March 24, 2021
One in three Canadian youth experiences adolescent dating violence: study
It is common knowledge that domestic violence is a major problem amongst adults, but how much do we know about violence in adolescent relationships? Dr. Deinera Exner-Cortens, PhD, MPH, of University of Calgary’s Psychology Department, along with postdoctoral scholar Dr. Elizabeth Baker and Dr. Wendy Craig, professor in Queen’s University’s Psychology Department, used data from a large national survey (the Health Behaviour in School-Aged Children, or HBSC, study) to research the issue.
Published online March 21, 2021, in the Journal of Adolescent Health, the study reports Canada’s first nationally representative data on the topic of adolescent dating violence (ADV), drawing from a sample of over 3,700 participants in Grades 9 and 10 who reported dating violence in the past 12 months.
Our findings confirmed what we suspected. Over one in three youth experience adolescent dating violence, and ADV is a serious health problem. It’s important that we continue to develop and institute ADV prevention programs. - Deinera Exner-Cortens
Incidents of ADV are rarely reported to the police, and victims are at risk for future victimization. ADV is defined as aggressions such as physical, sexual, psychological, stalking, and cyber dating abuse, as experienced in early- and mid-adolescent dating relationships.
The findings of this study highlight the continuing importance of prevention resources that are currently in place, such as social-emotional learning curriculum in the elementary grades, and healthy relationships programming in middle and senior high schools. Programming currently being implemented by the national Youth Dating Violence Prevention Community of Practice is supported by these findings, which will in turn be shared with all active programs. As a result, community programs like WiseGuyz, in Calgary, can also talk to new schools about why this type of program is needed.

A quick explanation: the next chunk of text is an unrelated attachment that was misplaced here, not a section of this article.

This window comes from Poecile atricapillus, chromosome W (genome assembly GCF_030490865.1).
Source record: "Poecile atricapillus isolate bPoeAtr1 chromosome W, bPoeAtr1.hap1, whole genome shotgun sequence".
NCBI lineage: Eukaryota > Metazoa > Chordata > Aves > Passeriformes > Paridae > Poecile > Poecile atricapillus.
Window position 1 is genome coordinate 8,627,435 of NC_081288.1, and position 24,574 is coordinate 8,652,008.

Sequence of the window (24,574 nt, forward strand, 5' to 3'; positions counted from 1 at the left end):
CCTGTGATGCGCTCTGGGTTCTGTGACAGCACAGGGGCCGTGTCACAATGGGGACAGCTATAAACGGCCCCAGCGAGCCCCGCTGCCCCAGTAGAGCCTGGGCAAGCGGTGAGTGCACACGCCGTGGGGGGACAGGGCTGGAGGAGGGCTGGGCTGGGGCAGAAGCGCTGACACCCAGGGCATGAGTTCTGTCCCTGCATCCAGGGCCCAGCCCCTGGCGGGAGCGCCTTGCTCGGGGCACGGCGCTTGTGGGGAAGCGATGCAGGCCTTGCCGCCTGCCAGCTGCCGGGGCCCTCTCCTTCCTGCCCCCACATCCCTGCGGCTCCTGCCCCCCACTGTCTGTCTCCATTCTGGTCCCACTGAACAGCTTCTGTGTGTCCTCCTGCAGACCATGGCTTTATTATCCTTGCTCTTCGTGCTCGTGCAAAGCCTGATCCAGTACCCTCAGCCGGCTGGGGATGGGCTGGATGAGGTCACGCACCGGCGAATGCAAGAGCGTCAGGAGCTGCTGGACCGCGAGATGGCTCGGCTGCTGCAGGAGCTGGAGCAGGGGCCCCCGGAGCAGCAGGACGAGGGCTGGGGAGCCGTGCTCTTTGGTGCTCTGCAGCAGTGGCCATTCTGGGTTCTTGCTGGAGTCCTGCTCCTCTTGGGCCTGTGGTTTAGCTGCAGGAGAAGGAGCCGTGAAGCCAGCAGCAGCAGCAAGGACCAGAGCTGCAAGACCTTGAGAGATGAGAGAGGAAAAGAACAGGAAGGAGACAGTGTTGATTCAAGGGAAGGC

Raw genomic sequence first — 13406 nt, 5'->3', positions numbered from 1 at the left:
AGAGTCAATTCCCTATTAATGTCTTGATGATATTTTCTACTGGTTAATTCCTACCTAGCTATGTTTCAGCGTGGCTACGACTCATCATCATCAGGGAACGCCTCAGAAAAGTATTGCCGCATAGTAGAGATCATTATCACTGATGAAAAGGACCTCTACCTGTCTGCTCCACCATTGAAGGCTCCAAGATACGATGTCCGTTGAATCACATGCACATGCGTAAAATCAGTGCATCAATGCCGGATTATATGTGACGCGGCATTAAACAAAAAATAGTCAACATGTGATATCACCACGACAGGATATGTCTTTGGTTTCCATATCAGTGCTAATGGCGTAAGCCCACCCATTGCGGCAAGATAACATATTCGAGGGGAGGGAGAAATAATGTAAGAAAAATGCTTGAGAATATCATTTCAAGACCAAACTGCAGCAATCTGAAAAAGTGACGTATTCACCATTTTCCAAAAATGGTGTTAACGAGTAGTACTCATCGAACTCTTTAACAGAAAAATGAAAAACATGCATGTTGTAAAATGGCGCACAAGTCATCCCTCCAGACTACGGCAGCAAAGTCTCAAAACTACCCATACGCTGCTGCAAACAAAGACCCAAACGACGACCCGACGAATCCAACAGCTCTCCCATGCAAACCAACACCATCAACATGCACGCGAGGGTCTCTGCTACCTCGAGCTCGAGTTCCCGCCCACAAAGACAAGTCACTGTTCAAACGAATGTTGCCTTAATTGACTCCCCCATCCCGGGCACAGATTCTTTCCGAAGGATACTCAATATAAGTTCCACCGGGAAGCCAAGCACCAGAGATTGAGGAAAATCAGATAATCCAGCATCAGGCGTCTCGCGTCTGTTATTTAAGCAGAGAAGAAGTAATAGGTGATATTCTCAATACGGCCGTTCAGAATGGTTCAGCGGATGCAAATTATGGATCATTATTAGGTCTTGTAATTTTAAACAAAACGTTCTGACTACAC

Violence highest amongst marginalized youth
The study also revealed that the rates of violence are highest amongst marginalized youth, particularly those living in poverty, youth who identify as non-binary, racialized youth and new Canadian youth. The importance of equity-focused community-based prevention and interventions are key to stopping cycles of victimization. Prevention of ADV is also linked to improving health and well-being in the long term.
Working with organizations that are directly serving diverse communities is the best way to reach parents and youth who are vulnerable. Community organizations can also adapt existing violence prevention programs for their population.
“Consultation with communities is essential to addressing violence where it happens. Current curriculum that includes social emotional education is a good start to preventing violence before it occurs. We’ve come a long way, but we also know we need annual data collection and more resources for marginalized groups,” says Exner-Cortens.
Following on this study, Exner-Cortens emphasizes the need for annual data collection with further insight on marginalized youth, as this population is currently under-represented within ADV research.
Funding for HBSC data collection was provided by the Public Health Agency of Canada. The funder had no role in the study design; collection, analysis or interpretation of data; writing of the report; or the decision to submit the manuscript for publication. Dr. Exner-Cortens’ work was supported in part by an Early Career Award from Alberta Health Services/PolicyWise. Dr. Baker is an Eyes High postdoctoral scholar.
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Deinera Exner-Cortens is an assistant professor in the Department of Psychology, Faculty of Arts and the Department of Psychiatry at the Cumming School of Medicine (CSM). She is a member of the Alberta Children’s Hospital Research Institute, Owerko Centre, The Mathison Centre for Mental Health Research & Education, and the O’Brien Institute for Public Health at the CSM. She is Tier II Canada Research Chair in Childhood Health Promotion.